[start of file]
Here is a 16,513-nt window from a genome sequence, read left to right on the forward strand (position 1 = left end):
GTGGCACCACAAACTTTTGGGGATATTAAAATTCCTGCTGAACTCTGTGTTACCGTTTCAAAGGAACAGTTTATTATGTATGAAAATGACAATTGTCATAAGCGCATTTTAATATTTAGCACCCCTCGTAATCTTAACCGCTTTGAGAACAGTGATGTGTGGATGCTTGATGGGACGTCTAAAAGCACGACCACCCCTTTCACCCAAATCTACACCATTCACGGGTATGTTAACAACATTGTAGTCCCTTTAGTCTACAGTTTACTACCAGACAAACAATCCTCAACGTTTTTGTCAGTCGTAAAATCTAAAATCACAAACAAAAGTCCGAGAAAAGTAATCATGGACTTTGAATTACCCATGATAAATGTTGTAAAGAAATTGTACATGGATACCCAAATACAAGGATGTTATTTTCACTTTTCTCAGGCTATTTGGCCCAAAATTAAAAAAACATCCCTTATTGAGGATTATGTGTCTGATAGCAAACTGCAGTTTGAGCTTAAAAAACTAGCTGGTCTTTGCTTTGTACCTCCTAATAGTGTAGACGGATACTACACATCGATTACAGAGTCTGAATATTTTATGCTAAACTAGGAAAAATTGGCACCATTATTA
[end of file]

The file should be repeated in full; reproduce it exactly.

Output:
Here is a 16,513-nt window from a genome sequence, read left to right on the forward strand (position 1 = left end):
GTGGCACCACAAACTTTTGGGGATATTAAAATTCCTGCTGAACTCTGTGTTACCGTTTCAAAGGAACAGTTTATTATGTATGAAAATGACAATTGTCATAAGCGCATTTTAATATTTAGCACCCCTCGTAATCTTAACCGCTTTGAGAACAGTGATGTGTGGATGCTTGATGGGACGTCTAAAAGCACGACCACCCCTTTCACCCAAATCTACACCATTCACGGGTATGTTAACAACATTGTAGTCCCTTTAGTCTACAGTTTACTACCAGACAAACAATCCTCAACGTTTTTGTCAGTCGTAAAATCTAAAATCACAAACAAAAGTCCGAGAAAAGTAATCATGGACTTTGAATTACCCATGATAAATGTTGTAAAGAAATTGTACATGGATACCCAAATACAAGGATGTTATTTTCACTTTTCTCAGGCTATTTGGCCCAAAATTAAAAAAACATCCCTTATTGAGGATTATGTGTCTGATAGCAAACTGCAGTTTGAGCTTAAAAAACTAGCTGGTCTTTGCTTTGTACCTCCTAATAGTGTAGACGGATACTACACATCGATTACAGAGTCTGAATATTTTATGCTAAACTAGGAAAAATTGGCACCATTATTA